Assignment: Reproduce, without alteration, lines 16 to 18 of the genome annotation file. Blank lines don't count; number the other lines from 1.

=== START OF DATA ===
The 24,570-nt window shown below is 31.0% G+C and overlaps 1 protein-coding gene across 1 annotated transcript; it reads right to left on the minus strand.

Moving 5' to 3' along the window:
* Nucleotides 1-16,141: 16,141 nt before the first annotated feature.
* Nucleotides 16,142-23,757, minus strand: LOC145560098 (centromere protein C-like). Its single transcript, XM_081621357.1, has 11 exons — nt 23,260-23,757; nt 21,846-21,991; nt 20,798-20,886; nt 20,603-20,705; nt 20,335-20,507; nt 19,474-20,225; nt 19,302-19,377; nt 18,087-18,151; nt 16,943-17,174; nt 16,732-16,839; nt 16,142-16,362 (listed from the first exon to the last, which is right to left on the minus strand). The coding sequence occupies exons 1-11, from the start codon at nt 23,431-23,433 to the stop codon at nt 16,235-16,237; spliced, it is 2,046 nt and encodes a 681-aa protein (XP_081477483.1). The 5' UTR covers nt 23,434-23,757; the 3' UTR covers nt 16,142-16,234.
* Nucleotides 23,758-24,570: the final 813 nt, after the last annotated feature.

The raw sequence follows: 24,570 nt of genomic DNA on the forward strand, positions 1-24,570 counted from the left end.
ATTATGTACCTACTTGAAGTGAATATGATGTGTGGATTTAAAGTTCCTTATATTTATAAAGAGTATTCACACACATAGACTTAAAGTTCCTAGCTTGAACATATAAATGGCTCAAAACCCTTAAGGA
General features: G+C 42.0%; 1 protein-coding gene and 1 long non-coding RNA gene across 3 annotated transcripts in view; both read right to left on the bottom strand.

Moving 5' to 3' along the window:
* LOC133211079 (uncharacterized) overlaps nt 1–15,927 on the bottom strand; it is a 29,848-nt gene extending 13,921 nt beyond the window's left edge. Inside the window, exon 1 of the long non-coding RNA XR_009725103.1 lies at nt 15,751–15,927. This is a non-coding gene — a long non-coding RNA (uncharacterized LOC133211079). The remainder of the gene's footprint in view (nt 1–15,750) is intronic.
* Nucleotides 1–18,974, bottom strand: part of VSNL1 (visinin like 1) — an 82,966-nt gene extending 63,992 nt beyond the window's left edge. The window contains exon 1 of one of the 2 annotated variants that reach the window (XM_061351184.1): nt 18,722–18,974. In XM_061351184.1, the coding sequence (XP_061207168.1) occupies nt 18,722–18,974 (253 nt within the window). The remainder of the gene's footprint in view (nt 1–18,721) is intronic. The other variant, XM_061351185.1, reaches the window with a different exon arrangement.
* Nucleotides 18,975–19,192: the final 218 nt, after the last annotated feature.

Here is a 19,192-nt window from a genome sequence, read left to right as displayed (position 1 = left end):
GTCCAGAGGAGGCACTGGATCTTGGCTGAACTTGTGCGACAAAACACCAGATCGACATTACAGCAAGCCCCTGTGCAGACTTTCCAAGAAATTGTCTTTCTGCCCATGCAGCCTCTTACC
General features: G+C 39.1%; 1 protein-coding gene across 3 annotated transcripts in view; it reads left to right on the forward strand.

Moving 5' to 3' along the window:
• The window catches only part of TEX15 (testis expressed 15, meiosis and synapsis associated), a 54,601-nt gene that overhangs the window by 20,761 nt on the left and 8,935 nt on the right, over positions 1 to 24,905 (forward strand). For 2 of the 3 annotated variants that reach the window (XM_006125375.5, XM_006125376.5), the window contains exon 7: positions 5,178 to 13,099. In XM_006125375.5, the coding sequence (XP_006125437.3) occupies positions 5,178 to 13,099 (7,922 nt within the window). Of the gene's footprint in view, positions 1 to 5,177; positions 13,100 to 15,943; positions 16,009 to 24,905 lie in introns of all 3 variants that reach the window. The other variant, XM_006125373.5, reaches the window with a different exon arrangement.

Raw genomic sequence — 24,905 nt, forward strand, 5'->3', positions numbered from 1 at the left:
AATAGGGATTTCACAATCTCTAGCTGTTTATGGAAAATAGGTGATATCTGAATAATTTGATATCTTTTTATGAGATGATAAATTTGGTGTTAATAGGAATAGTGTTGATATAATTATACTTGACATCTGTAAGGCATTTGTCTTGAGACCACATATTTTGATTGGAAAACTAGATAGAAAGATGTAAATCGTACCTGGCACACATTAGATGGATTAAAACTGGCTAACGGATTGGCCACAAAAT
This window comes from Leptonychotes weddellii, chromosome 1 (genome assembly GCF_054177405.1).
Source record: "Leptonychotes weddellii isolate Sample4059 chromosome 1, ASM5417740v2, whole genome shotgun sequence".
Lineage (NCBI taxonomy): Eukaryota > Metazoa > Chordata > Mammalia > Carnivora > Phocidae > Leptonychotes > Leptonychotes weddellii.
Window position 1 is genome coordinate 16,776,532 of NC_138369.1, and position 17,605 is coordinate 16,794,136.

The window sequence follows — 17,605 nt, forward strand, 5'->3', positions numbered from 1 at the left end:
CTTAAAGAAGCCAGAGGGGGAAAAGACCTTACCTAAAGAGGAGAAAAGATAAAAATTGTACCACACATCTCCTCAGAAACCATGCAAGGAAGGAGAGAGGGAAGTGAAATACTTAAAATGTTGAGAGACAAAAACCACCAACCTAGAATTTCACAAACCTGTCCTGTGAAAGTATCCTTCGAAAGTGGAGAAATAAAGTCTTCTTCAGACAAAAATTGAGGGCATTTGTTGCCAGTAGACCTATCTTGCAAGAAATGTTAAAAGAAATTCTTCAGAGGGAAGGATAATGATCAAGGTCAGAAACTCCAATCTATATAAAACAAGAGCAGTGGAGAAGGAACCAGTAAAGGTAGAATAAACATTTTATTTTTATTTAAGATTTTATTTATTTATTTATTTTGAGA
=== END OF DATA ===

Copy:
Moving 5' to 3' along the window:
• The window catches only part of TEX15 (testis expressed 15, meiosis and synapsis associated), a 54,601-nt gene that overhangs the window by 20,761 nt on the left and 8,935 nt on the right, over positions 1 to 24,905 (forward strand). For 2 of the 3 annotated variants that reach the window (XM_006125375.5, XM_006125376.5), the window contains exon 7: positions 5,178 to 13,099. In XM_006125375.5, the coding sequence (XP_006125437.3) occupies positions 5,178 to 13,099 (7,922 nt within the window). Of the gene's footprint in view, positions 1 to 5,177; positions 13,100 to 15,943; positions 16,009 to 24,905 lie in introns of all 3 variants that reach the window. The other variant, XM_006125373.5, reaches the window with a different exon arrangement.

Raw genomic sequence — 24,905 nt, forward strand, 5'->3', positions numbered from 1 at the left: